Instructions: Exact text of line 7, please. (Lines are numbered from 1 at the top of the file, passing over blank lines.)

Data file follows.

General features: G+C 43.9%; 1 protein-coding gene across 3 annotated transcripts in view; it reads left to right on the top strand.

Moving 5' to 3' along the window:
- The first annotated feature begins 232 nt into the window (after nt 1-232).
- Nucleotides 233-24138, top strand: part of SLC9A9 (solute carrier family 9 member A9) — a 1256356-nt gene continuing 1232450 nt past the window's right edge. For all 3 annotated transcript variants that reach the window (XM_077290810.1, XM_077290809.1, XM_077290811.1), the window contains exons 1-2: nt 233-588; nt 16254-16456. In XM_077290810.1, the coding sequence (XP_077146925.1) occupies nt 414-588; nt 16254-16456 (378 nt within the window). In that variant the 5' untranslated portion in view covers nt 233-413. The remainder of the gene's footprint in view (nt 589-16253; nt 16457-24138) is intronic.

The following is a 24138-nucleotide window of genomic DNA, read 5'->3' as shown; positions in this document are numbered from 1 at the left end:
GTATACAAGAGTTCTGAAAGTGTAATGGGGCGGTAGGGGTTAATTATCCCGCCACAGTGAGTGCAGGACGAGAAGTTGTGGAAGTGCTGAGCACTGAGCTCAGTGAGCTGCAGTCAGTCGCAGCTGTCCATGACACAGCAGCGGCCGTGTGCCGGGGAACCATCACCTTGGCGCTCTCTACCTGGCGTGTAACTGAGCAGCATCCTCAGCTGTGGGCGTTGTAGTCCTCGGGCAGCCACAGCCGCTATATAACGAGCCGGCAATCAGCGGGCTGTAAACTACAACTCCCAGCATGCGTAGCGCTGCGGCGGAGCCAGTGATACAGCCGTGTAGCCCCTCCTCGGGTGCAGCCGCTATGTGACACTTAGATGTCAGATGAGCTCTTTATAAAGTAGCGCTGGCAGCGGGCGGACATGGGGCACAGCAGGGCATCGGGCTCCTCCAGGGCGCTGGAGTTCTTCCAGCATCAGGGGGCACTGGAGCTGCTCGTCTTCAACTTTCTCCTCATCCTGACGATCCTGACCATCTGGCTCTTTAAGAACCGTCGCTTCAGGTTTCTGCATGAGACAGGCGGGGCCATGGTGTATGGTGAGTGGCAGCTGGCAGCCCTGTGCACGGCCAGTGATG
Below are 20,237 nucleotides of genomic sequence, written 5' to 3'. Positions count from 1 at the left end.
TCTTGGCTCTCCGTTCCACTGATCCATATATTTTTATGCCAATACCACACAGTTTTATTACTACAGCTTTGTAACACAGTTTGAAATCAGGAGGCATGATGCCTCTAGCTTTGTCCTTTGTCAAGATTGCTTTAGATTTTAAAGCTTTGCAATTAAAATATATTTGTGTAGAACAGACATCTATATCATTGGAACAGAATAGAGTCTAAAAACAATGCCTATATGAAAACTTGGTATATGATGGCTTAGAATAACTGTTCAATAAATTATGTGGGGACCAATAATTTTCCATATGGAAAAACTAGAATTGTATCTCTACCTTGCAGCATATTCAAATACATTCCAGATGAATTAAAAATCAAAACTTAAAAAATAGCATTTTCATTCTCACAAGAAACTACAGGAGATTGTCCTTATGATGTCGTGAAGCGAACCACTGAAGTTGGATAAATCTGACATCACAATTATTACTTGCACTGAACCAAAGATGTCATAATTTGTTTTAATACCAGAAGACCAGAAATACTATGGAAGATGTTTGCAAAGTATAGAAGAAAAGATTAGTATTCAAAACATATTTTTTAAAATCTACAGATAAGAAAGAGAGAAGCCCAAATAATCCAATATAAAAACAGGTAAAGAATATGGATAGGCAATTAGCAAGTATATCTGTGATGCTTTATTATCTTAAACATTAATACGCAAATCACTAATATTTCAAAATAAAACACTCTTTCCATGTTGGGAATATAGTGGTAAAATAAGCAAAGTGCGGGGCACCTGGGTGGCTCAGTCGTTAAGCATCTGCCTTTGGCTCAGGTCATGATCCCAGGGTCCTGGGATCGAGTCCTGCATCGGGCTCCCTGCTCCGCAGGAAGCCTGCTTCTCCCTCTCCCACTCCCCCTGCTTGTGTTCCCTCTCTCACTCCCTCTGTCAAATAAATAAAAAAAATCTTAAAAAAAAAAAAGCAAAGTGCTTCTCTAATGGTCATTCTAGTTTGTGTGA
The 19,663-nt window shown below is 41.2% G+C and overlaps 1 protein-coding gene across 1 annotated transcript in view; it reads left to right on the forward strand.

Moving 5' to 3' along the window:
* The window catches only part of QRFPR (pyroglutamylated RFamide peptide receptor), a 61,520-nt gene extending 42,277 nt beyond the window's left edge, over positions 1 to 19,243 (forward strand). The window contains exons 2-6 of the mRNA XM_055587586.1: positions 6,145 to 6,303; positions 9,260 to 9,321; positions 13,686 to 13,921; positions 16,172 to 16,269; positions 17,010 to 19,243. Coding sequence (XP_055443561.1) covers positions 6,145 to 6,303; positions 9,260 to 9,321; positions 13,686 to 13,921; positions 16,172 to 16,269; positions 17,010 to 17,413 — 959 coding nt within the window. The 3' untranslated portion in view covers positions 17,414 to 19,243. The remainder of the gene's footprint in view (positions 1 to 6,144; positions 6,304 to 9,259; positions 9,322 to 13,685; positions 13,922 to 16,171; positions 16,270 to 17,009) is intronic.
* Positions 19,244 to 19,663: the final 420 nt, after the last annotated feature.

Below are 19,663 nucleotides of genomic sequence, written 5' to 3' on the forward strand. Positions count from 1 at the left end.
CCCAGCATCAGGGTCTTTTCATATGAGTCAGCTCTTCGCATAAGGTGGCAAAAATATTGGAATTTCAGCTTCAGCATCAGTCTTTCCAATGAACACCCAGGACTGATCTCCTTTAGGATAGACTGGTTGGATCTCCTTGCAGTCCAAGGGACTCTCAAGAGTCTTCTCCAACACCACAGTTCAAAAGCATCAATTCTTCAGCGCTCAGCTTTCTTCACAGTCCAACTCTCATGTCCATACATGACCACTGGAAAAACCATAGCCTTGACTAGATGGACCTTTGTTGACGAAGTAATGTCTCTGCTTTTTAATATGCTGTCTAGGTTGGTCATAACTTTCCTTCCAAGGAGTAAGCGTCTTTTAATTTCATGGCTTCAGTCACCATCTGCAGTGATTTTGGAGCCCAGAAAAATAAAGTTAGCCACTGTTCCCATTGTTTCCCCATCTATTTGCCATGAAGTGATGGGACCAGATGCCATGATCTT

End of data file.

Below are 20,237 nucleotides of genomic sequence, written 5' to 3'. Positions count from 1 at the left end.